Machine Learning for Programming (Seminar at University of Stuttgart)

Quick Facts

Organizer Jibesh Patra
Examiner Erhard Ploedereder
Course type Seminar
Language English
Kick-off meeting April 8
Course number 020595000
Piazza Course page
Access Code (ml4p)


This seminar is about recent research on improving software and increasing developer productivity by using machine learning, including deep learning. We will discuss research papers that present novel techniques for improving software reliability and security, such as program analyses to detect bugs, to complete partial code, or to de-obfuscate code, based on machine learning models of code.

After the initial kick-off meeting, each student is assigned a research paper. Each student presents her/his paper during one of the weekly meetings. Moreover, each student prepares a term paper that summarizes the original research paper.


When What Where
April 8 Kick-off meeting (mandatory for all participants) Universität 38 - 0.457
May 06 to July 15, 2019 Weekly meeting with presentations by the participants Universität 38 - 0.457
June 3, 2019 Term papers due for peer-review ---
June 21, 2019 Reviews due ---
July 15, 2019 Final term papers due ---


The following research papers are available for discussion. After the kick-off meeting, each student gets assigned one paper.

[1] Wojciech Zaremba and Ilya Sutskever. Learning to execute. CoRR, abs/1410.4615, 2014.
[2] Veselin Raychev, Martin T. Vechev, and Andreas Krause. Predicting program properties from "big code". In POPL, pages 111--124, 2015.
[3] Martin White, Michele Tufano, Christopher Vendome, and Denys Poshyvanyk. Deep learning code fragments for code clone detection. In ASE, pages 87--98, 2016.
[4] Song Wang, Taiyue Liu, and Lin Tan. Automatically learning semantic features for defect prediction. In ICSE, pages 297--308, 2016.
[5] Pavol Bielik, Veselin Raychev, and Martin T. Vechev. PHOG: probabilistic model for code. In ICML, pages 2933--2942, 2016.
[6] Sahil Bhatia and Rishabh Singh. Automated correction for syntax errors in programming assignments using recurrent neural networks. CoRR, abs/1603.06129, 2016.
[7] Miltiadis Allamanis, Hao Peng, and Charles A. Sutton. A convolutional attention network for extreme summarization of source code. In ICML, pages 2091--2100, 2016.
[8] Xiaodong Gu, Hongyu Zhang, Dongmei Zhang, and Sunghun Kim. Deep API learning. In FSE, pages 631--642, 2016.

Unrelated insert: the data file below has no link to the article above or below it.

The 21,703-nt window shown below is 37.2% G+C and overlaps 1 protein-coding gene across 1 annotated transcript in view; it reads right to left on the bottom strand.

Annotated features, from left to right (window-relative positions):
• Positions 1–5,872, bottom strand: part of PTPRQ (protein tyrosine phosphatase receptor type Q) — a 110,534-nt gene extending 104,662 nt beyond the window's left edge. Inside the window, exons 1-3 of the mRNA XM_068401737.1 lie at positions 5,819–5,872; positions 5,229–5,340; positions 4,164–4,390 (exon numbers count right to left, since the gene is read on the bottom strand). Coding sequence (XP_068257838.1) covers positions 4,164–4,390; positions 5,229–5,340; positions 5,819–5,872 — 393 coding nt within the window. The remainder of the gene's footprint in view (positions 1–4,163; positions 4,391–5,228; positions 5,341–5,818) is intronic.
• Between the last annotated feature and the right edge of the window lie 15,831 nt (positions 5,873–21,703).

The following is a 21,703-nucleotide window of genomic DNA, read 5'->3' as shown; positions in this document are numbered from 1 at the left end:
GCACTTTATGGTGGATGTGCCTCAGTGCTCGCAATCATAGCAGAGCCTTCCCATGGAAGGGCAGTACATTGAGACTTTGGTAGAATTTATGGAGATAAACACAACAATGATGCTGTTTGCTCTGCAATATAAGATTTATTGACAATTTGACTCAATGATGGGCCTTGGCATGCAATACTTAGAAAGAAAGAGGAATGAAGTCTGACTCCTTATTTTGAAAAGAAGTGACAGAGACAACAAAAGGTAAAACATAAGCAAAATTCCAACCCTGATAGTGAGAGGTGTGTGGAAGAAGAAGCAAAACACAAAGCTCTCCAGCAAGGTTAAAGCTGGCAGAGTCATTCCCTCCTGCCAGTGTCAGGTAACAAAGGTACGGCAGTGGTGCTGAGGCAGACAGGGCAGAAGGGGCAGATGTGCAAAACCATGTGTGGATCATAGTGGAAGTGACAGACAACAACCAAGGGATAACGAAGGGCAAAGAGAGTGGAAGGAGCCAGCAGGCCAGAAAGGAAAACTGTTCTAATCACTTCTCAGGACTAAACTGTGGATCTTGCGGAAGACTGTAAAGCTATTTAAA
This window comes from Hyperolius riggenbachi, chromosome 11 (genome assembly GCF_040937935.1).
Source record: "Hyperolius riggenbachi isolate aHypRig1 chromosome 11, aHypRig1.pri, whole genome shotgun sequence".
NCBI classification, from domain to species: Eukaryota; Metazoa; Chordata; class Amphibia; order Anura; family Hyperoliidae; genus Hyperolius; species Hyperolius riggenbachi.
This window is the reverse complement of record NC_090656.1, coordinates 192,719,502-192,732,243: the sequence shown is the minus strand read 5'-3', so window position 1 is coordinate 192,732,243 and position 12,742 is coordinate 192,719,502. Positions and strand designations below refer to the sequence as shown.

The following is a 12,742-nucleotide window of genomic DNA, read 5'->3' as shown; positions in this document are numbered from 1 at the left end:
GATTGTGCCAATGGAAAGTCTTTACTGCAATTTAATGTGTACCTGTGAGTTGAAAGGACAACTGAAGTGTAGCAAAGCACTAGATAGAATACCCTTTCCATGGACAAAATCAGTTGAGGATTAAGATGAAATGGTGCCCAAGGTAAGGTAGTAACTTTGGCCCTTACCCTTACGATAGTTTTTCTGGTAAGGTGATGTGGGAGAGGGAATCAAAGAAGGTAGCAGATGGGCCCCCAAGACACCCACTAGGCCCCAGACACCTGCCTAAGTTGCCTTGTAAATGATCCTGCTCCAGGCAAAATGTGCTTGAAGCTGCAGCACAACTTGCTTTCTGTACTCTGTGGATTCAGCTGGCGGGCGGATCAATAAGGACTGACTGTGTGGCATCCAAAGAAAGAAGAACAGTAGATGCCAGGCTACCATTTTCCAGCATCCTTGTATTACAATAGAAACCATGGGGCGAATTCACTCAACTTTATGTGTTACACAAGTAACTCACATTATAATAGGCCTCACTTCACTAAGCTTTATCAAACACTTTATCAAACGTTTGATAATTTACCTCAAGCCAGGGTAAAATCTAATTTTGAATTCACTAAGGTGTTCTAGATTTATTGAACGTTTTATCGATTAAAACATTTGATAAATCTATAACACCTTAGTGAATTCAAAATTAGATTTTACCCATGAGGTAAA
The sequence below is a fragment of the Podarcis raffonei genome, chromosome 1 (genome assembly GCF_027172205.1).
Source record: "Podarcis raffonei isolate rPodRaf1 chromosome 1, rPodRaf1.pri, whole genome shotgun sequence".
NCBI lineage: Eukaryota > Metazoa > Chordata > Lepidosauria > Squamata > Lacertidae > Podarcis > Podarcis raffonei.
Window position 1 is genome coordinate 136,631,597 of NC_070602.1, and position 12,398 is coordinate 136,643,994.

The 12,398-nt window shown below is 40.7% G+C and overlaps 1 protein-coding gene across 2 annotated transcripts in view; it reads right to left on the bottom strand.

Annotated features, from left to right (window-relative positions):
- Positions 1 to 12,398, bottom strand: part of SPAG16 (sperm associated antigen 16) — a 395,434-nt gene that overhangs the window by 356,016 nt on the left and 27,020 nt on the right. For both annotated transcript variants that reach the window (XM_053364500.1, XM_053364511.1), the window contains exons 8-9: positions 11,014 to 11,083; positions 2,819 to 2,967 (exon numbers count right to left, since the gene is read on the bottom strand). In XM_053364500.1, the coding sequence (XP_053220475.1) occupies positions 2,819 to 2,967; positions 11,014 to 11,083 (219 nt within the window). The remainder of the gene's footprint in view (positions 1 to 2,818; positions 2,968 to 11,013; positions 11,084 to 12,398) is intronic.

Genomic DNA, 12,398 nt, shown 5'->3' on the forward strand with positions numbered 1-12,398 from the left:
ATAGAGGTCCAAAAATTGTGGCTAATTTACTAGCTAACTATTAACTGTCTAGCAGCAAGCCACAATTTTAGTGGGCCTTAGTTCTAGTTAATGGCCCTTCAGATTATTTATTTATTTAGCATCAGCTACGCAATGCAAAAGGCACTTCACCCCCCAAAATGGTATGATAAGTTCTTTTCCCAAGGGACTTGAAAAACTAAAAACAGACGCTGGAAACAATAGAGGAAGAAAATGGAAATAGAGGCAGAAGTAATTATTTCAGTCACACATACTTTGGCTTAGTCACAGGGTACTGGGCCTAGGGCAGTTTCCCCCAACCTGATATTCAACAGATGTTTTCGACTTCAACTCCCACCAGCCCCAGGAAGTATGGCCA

[9] Xiaojun Xu, Chang Liu, Qian Feng, Heng Yin, Le Song, and Dawn Song. Neural network-based graph embedding for cross-platform binary code similarity detection. In CCS, pages 363--376, 2017.
[10] Ke Wang, Rishabh Singh, and Zhendong Su. Dynamic neural program embedding for program repair. CoRR, abs/1711.07163, 2017.
[11] Rahul Gupta, Soham Pal, Aditya Kanade, and Shirish Shevade. Deepfix: Fixing common C language errors by deep learning. In AAAI, 2017.
[12] Chris Cummins, Pavlos Petoumenos, Zheng Wang, and Hugh Leather. Synthesizing benchmarks for predictive modeling. In CGO, pages 86--99, 2017.
[13] Miltiadis Allamanis, Marc Brockschmidt, and Mahmoud Khademi. Learning to represent programs with graphs. CoRR, abs/1711.00740, 2017.
[14] Yujia Li, Oriol Vinyals, Chris Dyer, Razvan Pascanu, and Peter Battaglia. Learning deep generative models of graphs. arXiv:1803.03324, 2018.
[15] Xiaodong Gu, Hongyu Zhang, and Sunghun Kim. Deep code search. In ICSE, 2018.
[16] Daniel DeFreez, Aditya V. Thakur, and Cindy Rubio-González. Path-based function embedding and its application to specification mining. CoRR, abs/1802.07779, 2018.
[17] M. Brockschmidt, M. Allamanis, A. L. Gaunt, and O. Polozov. Generative Code Modeling with Graphs. ArXiv e-prints, 2018.
[18] Uri Alon, Meital Zilberstein, Omer Levy, and Eran Yahav. code2vec: Learning distributed representations of code. CoRR, arXiv:1803.09473, 2018.

Template for Term Paper

Please use this LaTeX template for writing your term paper. The page limit is five pages (strict).

If you're not yet familiar with LaTeX, you may want to try the Overleaf online editor (click on "SIG Proceedings Paper" to start with the required template).


Grading is based on the term paper, the talk, and active participation during each presentation.